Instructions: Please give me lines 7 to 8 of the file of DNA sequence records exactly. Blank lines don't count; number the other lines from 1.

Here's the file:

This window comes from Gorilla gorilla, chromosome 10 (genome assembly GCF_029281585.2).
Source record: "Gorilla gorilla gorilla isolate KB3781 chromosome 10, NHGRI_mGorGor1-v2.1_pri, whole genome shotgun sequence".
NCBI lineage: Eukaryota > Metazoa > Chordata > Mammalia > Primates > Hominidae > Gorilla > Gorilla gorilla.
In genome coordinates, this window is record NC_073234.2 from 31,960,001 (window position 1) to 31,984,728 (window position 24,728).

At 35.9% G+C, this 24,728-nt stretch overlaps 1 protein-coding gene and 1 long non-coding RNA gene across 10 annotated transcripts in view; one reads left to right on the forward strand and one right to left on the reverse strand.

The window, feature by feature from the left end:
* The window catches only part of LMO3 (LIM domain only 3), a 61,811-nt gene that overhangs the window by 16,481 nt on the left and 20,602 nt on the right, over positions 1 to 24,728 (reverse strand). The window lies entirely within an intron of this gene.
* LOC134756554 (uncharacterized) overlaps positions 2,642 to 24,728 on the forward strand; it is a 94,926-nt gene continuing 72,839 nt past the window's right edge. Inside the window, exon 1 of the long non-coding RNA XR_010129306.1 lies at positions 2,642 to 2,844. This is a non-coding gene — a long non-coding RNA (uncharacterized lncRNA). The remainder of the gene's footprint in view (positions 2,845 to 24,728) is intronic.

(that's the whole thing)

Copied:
* The window catches only part of LMO3 (LIM domain only 3), a 61,811-nt gene that overhangs the window by 16,481 nt on the left and 20,602 nt on the right, over positions 1 to 24,728 (reverse strand). The window lies entirely within an intron of this gene.
* LOC134756554 (uncharacterized) overlaps positions 2,642 to 24,728 on the forward strand; it is a 94,926-nt gene continuing 72,839 nt past the window's right edge. Inside the window, exon 1 of the long non-coding RNA XR_010129306.1 lies at positions 2,642 to 2,844. This is a non-coding gene — a long non-coding RNA (uncharacterized lncRNA). The remainder of the gene's footprint in view (positions 2,845 to 24,728) is intronic.